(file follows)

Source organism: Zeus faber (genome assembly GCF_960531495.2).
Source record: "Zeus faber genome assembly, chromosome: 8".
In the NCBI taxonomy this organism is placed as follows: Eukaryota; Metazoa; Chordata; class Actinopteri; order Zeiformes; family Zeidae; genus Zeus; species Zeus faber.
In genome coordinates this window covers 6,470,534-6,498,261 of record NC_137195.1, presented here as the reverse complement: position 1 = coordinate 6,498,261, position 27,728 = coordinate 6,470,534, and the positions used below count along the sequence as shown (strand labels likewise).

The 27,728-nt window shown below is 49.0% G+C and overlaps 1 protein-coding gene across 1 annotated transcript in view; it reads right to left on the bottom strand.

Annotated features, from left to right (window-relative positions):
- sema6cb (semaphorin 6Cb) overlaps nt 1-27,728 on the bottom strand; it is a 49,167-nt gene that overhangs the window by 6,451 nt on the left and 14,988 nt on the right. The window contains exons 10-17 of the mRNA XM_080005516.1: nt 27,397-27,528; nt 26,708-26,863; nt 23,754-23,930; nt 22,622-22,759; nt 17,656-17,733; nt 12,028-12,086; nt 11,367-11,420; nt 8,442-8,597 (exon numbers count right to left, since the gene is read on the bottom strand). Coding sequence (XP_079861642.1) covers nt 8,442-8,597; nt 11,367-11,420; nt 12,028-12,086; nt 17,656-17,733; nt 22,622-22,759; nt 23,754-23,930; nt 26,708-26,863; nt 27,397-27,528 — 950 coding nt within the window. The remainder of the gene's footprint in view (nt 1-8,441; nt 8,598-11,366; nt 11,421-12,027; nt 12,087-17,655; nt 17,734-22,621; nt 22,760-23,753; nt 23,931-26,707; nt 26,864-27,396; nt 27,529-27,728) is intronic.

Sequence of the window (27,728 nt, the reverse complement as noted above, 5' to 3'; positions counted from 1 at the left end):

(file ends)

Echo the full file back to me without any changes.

Source organism: Zeus faber (genome assembly GCF_960531495.2).
Source record: "Zeus faber genome assembly, chromosome: 8".
In the NCBI taxonomy this organism is placed as follows: Eukaryota; Metazoa; Chordata; class Actinopteri; order Zeiformes; family Zeidae; genus Zeus; species Zeus faber.
In genome coordinates this window covers 6,470,534-6,498,261 of record NC_137195.1, presented here as the reverse complement: position 1 = coordinate 6,498,261, position 27,728 = coordinate 6,470,534, and the positions used below count along the sequence as shown (strand labels likewise).

The 27,728-nt window shown below is 49.0% G+C and overlaps 1 protein-coding gene across 1 annotated transcript in view; it reads right to left on the bottom strand.

Annotated features, from left to right (window-relative positions):
- sema6cb (semaphorin 6Cb) overlaps nt 1-27,728 on the bottom strand; it is a 49,167-nt gene that overhangs the window by 6,451 nt on the left and 14,988 nt on the right. The window contains exons 10-17 of the mRNA XM_080005516.1: nt 27,397-27,528; nt 26,708-26,863; nt 23,754-23,930; nt 22,622-22,759; nt 17,656-17,733; nt 12,028-12,086; nt 11,367-11,420; nt 8,442-8,597 (exon numbers count right to left, since the gene is read on the bottom strand). Coding sequence (XP_079861642.1) covers nt 8,442-8,597; nt 11,367-11,420; nt 12,028-12,086; nt 17,656-17,733; nt 22,622-22,759; nt 23,754-23,930; nt 26,708-26,863; nt 27,397-27,528 — 950 coding nt within the window. The remainder of the gene's footprint in view (nt 1-8,441; nt 8,598-11,366; nt 11,421-12,027; nt 12,087-17,655; nt 17,734-22,621; nt 22,760-23,753; nt 23,931-26,707; nt 26,864-27,396; nt 27,529-27,728) is intronic.

Sequence of the window (27,728 nt, the reverse complement as noted above, 5' to 3'; positions counted from 1 at the left end):